ACHIEVE 'SYMMETRY IN THE SADDLE' AND IMPROVE YOUR STABILITY AND STRENGTH - What to expect from your biomechanics screening

teresa hmslogoThe screening is an 'off the horse' assessment where we look at how key   joints, muscles and nerves are functioning. All it requires is for us to be able to see your ankle bones and for you to wear clothing that you can move in. Pictures are taken on the first session as a record of your initial posture.



The aim is to 'Normalise, Stabilise and Functionalise' your body in order to achieve 'Symmetry in the Saddle'.

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 The assessment requires you to lie down and be taken through various movement patterns to see how your hip muscles and joints are working.

Sixty percent of all dysfunctional (poor) movement patterns come from the pelvis and the leg nerves being inefficient or tight.

Whilst on the couch we also check the chest muscles as these can become dominant from sitting, driving, constant heavy work such as mucking out, or can be affected if your horse is very powerful or lively.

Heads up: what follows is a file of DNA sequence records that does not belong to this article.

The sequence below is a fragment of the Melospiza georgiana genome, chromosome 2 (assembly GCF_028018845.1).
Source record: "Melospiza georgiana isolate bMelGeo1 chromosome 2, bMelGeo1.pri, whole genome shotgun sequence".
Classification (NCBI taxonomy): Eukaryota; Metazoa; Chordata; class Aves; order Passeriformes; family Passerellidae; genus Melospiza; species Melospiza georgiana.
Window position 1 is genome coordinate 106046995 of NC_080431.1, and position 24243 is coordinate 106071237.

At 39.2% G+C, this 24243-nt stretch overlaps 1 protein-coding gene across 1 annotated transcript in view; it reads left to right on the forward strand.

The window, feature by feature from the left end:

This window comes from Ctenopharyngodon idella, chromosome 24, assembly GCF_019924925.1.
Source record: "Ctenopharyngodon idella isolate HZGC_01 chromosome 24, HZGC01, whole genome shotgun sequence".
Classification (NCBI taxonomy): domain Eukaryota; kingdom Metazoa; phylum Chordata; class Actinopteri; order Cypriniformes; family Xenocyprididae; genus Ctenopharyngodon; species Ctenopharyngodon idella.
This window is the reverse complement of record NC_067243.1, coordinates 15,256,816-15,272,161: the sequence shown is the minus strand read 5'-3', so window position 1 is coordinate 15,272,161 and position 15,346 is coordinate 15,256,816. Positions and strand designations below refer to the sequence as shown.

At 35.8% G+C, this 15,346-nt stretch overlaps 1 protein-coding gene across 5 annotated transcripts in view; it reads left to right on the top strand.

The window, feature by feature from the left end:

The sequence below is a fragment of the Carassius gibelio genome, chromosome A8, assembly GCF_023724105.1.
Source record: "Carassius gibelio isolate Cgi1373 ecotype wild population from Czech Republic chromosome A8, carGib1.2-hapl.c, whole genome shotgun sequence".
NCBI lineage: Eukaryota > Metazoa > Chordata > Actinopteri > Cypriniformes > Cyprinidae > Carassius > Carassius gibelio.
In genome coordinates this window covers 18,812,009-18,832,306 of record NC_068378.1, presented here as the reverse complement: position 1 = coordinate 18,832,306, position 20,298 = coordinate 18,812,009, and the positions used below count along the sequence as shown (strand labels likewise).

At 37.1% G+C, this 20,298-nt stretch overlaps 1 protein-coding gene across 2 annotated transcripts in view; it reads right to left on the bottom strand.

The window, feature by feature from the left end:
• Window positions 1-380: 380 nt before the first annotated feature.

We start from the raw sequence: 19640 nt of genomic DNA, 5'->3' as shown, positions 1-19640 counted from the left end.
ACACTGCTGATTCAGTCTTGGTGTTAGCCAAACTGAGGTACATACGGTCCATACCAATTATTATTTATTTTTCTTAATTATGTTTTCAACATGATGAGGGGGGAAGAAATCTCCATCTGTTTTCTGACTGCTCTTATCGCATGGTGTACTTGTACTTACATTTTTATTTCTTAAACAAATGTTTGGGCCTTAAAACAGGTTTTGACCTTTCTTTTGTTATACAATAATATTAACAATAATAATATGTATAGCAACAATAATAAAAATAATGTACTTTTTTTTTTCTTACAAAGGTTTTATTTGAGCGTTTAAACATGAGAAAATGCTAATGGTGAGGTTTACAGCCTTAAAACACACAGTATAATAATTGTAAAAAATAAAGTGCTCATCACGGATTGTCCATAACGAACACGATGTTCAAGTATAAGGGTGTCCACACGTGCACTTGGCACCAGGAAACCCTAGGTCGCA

Once we have completed the couch elements we will place you in a seated position and check how well your spine is moving, followed by looking at the position of your shoulders, legs and feet. 

jANE ON_CHAIR_photo_2_1At the end of the assessment we explain in detail how one part of the body can
be affected by a dysfunction in another part of your body, you will be given a unique and personalised corrective exercise programme which is specific to your needs. 

We then take you through the exercises and rescreen you to check the exercises are appropriate and you are able to perform them - at this stage we may adjust the exercise program. 
 
Once we confirm the program the rider receives a full report of all the exercises with a detailed explanation of their dysfunctions.
   
JANE ON_CHAIR_WITH_ARMS_OUTphoto_3 The aim of the first session is to give your body the capacity to perform normal movements without the body compensating for poor movement patterns. We start by getting the hips and spine working effectively, giving you 'Symmetry in the Saddle' and a sound base to strengthen the core.